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  #21  
Old 11-17-2012
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Re: Caution: AIS Apps

No one is forcing you to spend a few dollars on a particular item of safety.

However please dont denigrate my personal opinion. Receiver only AIS is not worth it. My opinion is from sailing with AIS offshore. Not in rivers. I dont sail in rivers. I do long off-shore cruising.

Mark
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  #22  
Old 11-17-2012
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Re: Caution: AIS Apps

Quote:
Originally Posted by MarkofSeaLife View Post
No one is forcing you to spend a few dollars on a particular item of safety.

However please dont denigrate my personal opinion. Receiver only AIS is not worth it. My opinion is from sailing with AIS offshore. Not in rivers. I dont sail in rivers. I do long off-shore cruising.

Mark
Not denigrating your personal opinion - just disagreeing with it. You said "aren't worth a pinch of poop." I say that's too negative.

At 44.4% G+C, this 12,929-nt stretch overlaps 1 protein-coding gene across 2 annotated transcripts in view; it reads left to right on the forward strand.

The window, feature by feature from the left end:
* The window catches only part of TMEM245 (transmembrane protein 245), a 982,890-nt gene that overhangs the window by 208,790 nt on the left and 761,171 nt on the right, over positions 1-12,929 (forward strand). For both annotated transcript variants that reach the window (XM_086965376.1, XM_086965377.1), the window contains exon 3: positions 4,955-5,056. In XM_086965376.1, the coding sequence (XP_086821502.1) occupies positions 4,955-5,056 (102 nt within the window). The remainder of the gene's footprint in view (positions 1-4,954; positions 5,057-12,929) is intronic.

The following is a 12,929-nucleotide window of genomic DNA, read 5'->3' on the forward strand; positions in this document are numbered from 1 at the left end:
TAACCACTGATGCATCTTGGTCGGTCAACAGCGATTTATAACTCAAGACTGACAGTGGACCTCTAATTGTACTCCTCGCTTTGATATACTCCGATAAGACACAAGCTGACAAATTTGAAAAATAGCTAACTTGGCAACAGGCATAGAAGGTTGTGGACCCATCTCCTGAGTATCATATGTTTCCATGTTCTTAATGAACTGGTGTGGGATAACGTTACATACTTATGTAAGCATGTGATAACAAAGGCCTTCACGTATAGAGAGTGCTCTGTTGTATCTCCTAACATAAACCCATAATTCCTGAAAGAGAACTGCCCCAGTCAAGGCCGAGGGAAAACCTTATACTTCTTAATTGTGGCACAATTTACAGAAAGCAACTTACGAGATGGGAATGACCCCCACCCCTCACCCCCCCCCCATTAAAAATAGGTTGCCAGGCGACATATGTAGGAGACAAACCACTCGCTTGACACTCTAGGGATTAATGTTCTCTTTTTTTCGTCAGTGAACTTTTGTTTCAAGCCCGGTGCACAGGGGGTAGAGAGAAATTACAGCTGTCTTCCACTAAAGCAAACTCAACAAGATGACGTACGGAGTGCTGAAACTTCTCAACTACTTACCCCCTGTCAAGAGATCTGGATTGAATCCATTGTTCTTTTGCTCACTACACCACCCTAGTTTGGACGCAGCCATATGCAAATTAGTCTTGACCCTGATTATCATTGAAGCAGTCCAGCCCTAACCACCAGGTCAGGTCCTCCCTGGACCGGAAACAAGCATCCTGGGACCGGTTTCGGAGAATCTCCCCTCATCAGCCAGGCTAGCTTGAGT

End of discussion.
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  #23  
Old 11-17-2012
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Re: Caution: AIS Apps

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Originally Posted by TakeFive View Post
Not denigrating your personal opinion - just disagreeing with it. You said "aren't worth a pinch of poop." I say that's too negative.

End of discussion.
I would have to agree that the smartphone apps aren't worth much. They're essentially little more than a cheap toy you can run on your expensive toy. Real AIS receivers, on the other hand, can be a valuable tool IF you realize their limitations.
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Old 11-17-2012
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Re: Caution: AIS Apps

IMHO AIS receivers are kind of a waste of money. It is a bandaid fix which is one sided which gives the recipient a false sense of security. Its a kind of gimick where you can see whats around you provided everyone is also transmitting . Its kind of like stealth where you can see....but you arent seen . Maybe it make you feel better you are high tech, b ut it really doesnt solve anything. For a few dollars more you as well as others are all on the same system and playing field and can see each other.